McLaren team principal Martin Whitmarsh will be hoping the World Motor Sport Council do not wreck his birthday any more than they already have done today.
On the occasion of his 51st, and although in Paris, Whitmarsh would surely have preferred to have enjoyed the day any other way than facing a grilling by the WMSC over the ’lie-gate’ saga.
No presents can be expected as a penalty is certain, although not as draconian as 18 months ago when McLaren were fined £50m (€55.7m) and thrown out of the constructors’ championship over ’spy-gate’.
A pro-active approach, designed to soften today’s blow, has been adopted over the past few weeks since Lewis Hamilton and former sporting director Dave Ryan were caught lying to stewards.
Whitmarsh is eager to foster a more harmonious relationship with motor sport’s world governing body, the FIA, than has previously been the case.
“We’re trying to build a relationship with the FIA, and beyond that looking ahead,” confirmed Whitmarsh.
“Historically, on moderate regulation issues we’ve always had that relationship.
“But I think we have to build in some other areas of that to make sure we steer this team in the right direction.
“I’ve been working with the FIA most recently, and I’m grateful for the support they’ve given me and this team.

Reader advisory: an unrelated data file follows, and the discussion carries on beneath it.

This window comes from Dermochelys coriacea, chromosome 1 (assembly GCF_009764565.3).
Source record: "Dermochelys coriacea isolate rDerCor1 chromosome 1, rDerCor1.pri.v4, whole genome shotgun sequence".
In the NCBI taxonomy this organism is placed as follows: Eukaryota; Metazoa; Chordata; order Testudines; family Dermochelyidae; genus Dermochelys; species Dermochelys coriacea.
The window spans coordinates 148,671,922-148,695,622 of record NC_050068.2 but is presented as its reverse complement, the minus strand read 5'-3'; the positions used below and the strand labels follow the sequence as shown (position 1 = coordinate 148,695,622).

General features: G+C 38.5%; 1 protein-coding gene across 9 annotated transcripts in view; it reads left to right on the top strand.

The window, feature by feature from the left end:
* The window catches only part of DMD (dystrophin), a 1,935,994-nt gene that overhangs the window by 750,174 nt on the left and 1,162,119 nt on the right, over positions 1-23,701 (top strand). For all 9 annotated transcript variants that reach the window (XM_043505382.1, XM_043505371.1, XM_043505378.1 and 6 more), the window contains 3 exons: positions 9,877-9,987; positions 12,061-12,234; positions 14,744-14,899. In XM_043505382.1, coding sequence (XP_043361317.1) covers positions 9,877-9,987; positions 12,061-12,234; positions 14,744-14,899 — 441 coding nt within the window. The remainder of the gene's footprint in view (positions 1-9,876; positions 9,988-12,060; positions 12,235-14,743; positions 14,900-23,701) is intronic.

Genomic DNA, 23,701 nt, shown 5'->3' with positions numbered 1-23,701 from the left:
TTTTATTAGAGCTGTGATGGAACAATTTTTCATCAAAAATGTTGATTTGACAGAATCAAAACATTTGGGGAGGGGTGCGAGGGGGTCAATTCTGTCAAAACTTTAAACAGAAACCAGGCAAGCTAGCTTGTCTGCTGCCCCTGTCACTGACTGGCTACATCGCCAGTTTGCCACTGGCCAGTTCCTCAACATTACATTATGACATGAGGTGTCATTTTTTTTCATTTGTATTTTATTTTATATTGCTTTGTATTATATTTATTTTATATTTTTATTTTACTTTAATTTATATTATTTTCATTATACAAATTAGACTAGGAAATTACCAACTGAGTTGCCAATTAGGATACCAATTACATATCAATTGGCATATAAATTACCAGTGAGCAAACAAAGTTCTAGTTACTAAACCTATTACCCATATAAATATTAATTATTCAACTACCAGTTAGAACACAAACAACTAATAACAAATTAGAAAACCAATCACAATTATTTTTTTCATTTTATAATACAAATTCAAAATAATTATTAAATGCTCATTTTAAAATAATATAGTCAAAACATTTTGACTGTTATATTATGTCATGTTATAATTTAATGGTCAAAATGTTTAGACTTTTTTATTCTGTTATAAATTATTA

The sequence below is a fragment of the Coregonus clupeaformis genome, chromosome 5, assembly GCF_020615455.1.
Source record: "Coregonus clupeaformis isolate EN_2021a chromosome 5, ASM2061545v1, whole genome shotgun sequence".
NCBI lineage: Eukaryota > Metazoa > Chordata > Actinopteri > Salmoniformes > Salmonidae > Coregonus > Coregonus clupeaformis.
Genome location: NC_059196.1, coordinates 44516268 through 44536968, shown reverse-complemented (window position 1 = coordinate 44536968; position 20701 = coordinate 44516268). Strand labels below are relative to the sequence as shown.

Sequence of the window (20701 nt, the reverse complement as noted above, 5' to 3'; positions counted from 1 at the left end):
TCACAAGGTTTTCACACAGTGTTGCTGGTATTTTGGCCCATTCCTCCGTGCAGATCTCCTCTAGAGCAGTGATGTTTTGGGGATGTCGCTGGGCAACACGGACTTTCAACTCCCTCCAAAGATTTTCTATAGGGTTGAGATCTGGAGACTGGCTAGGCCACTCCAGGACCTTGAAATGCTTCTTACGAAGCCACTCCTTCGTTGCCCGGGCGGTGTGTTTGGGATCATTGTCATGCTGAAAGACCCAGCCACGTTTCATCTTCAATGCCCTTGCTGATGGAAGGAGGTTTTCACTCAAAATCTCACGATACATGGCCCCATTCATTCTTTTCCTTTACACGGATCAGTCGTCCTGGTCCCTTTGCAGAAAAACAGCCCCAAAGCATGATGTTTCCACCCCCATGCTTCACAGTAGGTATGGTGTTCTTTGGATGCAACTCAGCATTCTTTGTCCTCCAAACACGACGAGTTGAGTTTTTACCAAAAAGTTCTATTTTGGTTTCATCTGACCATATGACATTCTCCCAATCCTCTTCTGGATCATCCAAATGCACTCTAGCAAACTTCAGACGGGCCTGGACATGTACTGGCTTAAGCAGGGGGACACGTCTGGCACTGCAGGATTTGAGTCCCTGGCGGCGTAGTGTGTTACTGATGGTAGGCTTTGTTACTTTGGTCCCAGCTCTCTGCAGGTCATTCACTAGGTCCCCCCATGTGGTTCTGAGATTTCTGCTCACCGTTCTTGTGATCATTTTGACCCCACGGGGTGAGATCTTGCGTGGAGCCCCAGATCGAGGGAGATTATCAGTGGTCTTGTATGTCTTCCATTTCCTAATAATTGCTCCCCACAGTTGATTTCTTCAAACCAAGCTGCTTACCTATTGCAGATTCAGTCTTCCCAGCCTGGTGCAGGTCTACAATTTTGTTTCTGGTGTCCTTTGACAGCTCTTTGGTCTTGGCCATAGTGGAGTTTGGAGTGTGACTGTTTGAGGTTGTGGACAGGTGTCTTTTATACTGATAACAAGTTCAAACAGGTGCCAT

“Hopefully that is the start of us building a better relationship in the future.
“I’m pushing hard to take this team forward, and that’s what we are going to try and do.”
In answering five charges of bringing F1 into disrepute, Whitmarsh will adopt a non-confrontational approach because after reading a statement, he will take questions without legal representation.
McLaren’s company lawyer, Timothy Murnane, will accompany Whitmarsh to the extraordinary hearing of the WMSC, although his brief is an observational one.
Whitmarsh will be hoping the actions taken by himself and his team after Hamilton and Ryan were caught lying to stewards of the Australian Grand Prix will lead to a degree of clemency.
Once the truth was unearthed, Hamilton and McLaren were subsequently disqualified, and at that stage the team faced serious sanctions.
But since then, Hamilton has apologised, Ryan has been sacked, and more pertinently, Ron Dennis has stood down as McLaren Group chairman and CEO of McLaren Racing.
Following Dennis’ exit, Whitmarsh then set about patching-up the team’s previously sore relationship with the FIA.
Notably, he threw himself at the mercy of the FIA by writing a letter admitting his team’s guilt and apologising unreservedly for the actions taken.
In Bahrain, during the course of the grand prix weekend, there were a number of key meetings that took place as further steps were made to try and limit the damage.
Richard Lapthorne, not due to succeed Dennis as chairman until June 1, was on hand, along with Whitmarsh to stage a very public meeting with Alan Donnelly, FIA president Max Mosley’s right-hand man.
Several other meetings took place behind the scenes, and today we will discover whether they have had a positive impact.
With Hamilton in the clear, as the FIA accept he was put in an “impossible position” by Ryan, any penalty will be against the team.
No one is anticipating McLaren will face a race ban or be excluded from the championship, with a fine, suspended sentence or points deduction in the constructors’ the likely penalties.